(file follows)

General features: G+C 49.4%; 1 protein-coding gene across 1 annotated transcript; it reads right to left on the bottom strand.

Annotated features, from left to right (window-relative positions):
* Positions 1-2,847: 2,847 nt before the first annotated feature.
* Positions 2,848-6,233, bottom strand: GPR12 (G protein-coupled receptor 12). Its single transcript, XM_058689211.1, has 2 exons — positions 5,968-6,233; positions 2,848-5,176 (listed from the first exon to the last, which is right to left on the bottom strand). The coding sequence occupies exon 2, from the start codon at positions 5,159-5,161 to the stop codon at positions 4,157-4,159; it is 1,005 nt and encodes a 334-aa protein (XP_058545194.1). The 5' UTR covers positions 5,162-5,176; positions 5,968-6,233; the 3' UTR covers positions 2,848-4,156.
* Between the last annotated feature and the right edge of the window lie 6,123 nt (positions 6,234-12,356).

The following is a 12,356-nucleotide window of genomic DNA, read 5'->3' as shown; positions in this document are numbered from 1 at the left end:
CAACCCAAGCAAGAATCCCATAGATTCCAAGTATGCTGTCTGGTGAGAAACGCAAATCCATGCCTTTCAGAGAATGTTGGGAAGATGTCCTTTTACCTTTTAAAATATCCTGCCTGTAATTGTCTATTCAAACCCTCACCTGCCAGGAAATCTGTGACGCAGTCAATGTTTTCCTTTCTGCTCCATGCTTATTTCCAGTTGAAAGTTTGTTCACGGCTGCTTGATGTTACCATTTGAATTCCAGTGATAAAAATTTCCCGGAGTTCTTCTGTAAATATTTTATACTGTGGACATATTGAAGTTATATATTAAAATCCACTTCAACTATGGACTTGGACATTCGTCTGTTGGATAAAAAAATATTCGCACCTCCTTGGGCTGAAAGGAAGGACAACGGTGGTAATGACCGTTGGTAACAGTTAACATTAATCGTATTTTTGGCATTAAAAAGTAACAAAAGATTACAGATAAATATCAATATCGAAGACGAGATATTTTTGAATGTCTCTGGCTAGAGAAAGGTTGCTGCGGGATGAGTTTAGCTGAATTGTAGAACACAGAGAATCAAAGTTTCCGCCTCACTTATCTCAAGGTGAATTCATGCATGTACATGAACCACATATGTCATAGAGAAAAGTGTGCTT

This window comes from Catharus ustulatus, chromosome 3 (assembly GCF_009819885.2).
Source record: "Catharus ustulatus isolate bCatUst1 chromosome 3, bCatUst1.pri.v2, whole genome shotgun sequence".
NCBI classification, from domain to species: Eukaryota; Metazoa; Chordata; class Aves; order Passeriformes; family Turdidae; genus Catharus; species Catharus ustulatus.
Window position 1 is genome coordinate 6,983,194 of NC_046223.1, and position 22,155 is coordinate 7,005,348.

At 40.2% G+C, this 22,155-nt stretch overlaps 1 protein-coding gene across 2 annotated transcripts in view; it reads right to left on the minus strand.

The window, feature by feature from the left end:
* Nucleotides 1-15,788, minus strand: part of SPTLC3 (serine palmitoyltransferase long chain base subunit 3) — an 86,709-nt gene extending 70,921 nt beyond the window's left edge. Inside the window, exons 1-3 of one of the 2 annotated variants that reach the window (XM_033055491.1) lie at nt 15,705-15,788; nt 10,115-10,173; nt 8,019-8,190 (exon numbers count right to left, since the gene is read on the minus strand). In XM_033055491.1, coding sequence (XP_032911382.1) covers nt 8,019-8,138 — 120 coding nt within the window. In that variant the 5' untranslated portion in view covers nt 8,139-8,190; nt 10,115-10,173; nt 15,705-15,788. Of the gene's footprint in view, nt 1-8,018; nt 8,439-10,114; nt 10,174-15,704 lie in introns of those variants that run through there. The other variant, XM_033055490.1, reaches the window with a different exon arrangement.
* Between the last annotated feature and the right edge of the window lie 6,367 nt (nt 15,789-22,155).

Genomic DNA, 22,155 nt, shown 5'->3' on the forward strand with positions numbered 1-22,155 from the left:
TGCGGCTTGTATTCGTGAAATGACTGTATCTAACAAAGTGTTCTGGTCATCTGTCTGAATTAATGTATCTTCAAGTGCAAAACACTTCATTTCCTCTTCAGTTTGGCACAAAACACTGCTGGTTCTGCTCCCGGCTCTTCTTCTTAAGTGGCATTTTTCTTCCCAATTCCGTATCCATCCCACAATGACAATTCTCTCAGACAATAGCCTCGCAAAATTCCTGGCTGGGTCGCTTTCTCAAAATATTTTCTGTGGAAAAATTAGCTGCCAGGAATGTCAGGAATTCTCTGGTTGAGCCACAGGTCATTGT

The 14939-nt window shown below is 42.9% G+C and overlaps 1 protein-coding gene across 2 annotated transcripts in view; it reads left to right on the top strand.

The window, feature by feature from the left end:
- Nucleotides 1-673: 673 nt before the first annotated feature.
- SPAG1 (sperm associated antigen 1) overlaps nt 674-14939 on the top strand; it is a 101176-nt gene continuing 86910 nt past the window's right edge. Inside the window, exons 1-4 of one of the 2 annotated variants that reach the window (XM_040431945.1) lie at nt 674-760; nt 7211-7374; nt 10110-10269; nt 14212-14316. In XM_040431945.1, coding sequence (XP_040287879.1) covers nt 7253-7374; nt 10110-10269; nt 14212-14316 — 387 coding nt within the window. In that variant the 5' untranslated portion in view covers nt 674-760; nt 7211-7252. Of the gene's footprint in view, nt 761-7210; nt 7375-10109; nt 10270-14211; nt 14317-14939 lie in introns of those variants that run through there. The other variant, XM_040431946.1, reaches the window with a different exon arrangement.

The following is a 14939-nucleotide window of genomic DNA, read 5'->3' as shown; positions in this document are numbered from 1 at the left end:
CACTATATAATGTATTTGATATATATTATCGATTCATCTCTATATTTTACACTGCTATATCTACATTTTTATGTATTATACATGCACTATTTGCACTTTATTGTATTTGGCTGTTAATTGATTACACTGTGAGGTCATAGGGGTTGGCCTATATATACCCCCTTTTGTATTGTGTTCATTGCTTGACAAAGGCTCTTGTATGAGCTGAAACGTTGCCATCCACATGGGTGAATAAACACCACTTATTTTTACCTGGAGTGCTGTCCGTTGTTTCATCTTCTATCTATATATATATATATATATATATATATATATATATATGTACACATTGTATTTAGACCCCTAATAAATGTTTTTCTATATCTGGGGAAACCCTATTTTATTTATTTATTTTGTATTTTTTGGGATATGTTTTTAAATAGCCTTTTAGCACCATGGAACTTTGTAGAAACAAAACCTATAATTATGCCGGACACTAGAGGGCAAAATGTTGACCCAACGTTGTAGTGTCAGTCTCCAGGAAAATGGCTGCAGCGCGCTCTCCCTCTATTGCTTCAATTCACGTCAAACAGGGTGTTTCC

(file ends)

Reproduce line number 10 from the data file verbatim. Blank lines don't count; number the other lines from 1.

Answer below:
NCBI classification, from domain to species: Eukaryota; Metazoa; Chordata; class Aves; order Passeriformes; family Turdidae; genus Catharus; species Catharus ustulatus.